Campus busybodies notched a win last week as Temple University came down hard on a student for posting an off-color joke about its surrounding neighborhood.
Administrators were tipped off to a short video by one male student labeling Temple’s environs a “ghetto” by a tattletale tweet accusing the student of spreading “hate” and “bigotry.” Instead of telling the tattler to deal with the problem herself — you know, as future adults must ostensibly do — the administration jumped in, announced that the student would be barred from helping to welcome incoming freshmen, and that they planned to discipline him with “education.”
While Temple spokesperson Raymond Betzner lamented the “deeply concerning” circumstances, he seemed bullish on the power of conversation: “When you sit down and you talk to students,” lo and behold, “their perspective changes.” It is indeed amazing how one’s perspective changes when faced with the prospect of having one’s future canceled by an incensed bureaucrat.
This all brings to mind a campus phenomenon that is now seeping into everyday life, best illustrated in Greg Lukianoff and Jonathan Haidt’s brilliant The Coddling of the American Mind.
An overprivileged kid expecting not to be offended tattled on her peer; a helicopter administration swept in to solve the problem — just like mommy and daddy do. Was this publicly funded response really beneficial to anybody?
It is possible to disagree with the student’s language and with the Orwellian reaction by Temple’s administration.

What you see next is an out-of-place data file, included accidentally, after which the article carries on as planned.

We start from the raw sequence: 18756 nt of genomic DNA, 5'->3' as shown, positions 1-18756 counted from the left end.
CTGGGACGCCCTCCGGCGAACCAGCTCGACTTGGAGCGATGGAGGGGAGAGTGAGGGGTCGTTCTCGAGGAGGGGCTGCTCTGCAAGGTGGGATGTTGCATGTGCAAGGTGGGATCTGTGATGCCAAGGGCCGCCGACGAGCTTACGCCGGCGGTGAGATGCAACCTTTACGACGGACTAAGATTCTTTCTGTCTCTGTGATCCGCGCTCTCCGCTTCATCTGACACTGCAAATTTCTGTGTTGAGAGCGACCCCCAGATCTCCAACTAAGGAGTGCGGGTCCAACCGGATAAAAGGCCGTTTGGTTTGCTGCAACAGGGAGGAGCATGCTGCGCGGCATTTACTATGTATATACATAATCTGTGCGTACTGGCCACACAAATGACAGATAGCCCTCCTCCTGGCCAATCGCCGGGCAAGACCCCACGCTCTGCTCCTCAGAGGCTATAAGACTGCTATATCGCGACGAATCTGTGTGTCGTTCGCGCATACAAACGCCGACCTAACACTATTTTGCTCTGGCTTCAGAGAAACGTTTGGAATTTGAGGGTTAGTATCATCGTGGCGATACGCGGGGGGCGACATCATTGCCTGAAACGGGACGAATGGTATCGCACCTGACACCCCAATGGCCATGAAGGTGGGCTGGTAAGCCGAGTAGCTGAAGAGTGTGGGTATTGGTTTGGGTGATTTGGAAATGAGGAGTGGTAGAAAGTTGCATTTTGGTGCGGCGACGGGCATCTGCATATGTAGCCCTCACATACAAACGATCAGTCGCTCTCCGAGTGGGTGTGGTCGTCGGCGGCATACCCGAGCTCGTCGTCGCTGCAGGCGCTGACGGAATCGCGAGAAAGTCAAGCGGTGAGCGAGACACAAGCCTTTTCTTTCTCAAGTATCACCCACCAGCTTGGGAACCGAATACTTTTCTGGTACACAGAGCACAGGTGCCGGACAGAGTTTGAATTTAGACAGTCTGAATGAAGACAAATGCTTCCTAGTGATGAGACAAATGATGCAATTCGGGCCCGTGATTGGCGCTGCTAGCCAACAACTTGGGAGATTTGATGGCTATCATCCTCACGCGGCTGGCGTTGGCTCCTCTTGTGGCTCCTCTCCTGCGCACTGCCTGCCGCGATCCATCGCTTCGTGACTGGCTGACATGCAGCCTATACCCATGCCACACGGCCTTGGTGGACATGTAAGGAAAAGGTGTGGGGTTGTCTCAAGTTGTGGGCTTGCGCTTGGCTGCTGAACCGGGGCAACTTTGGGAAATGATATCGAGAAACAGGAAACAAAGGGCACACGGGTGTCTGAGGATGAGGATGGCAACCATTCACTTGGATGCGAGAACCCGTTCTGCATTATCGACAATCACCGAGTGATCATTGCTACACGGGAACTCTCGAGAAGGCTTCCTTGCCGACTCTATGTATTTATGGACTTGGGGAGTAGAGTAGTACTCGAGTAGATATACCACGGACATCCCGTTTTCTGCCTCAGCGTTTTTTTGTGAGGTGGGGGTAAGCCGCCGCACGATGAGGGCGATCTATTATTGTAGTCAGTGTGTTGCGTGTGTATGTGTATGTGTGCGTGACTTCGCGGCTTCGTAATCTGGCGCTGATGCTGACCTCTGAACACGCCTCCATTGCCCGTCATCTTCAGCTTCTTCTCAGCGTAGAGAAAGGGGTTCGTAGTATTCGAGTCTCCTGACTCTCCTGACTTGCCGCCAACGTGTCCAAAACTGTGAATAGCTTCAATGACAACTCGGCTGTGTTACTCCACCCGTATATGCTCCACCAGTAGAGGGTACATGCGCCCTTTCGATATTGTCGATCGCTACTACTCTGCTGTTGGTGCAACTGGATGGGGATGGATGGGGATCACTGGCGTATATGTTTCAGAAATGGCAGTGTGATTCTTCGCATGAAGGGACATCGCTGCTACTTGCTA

It is also possible for Temple to have responded by saying the free speech of one of our students is a protected right and none of our business — peers should work out these difficult debates like the adults we claim we are training them to be.
As Temple takes a strong stance to avoid embarrassment, let’s keep in mind how the school sometimes treats its neighbors: as an inconvenience when they get in the way of its grand plans. As The Inquirer reported last year, Temple has sought to dump 35,000 rowdy football fans on top of its neighbors with a brand new stadium and didn’t even bother to hold a public meeting for them for two years after announcing its plans.
As The Inquirer reported in February 2018, one resident blocks from Temple summed up the administration’s approach: “I’ve got more to say than [Temple] wants to hear.” Another commented, “I’ve got so many questions but no freakin’ answers.”
Sure, Temple would like to upend the entire neighborhood, but when it’s convenient to signal its respect, it’ll issue a press release about how much it values its neighbors.
What is more harmful to those neighbors: the existence of a short video in poor taste, or trampling on the community without even gaining longtime residents’ input first?
And beyond this, who is truly harmed when a random student uses the “g” word about parts of North Philadelphia? While some people take issue with the use of words like “ghetto” (and it is often a disparaging word), it’s worth asking residents themselves if they feel there are legitimate dangers around them.
No, it is not nice for residents to feel scorned by privileged students (of all colors) who attend the university. But worse is living in a neighborhood where “seeing shootings first-hand and hearing constant gunfire” is “distressingly common,” as WHYY reported in its 2017 coverage of Philadelphia’s 22nd Police District, where the university’s main campus lies. Pretending that the area is without some danger and dysfunction does not begin to address the problems visited primarily upon residents themselves, who do not have a private security force patrolling their streets as Temple does. Hushing people who bring up inconvenient facts — even in non-P.C. terms — makes these problems harder to talk about.
Students, especially, should be free to learn from their surroundings, to develop their own ideas, and to debate them openly without harassment from thin-skinned administrators — who forbid students from voicing the incorrect opinion but don’t care much about the neighbors when it comes down to it.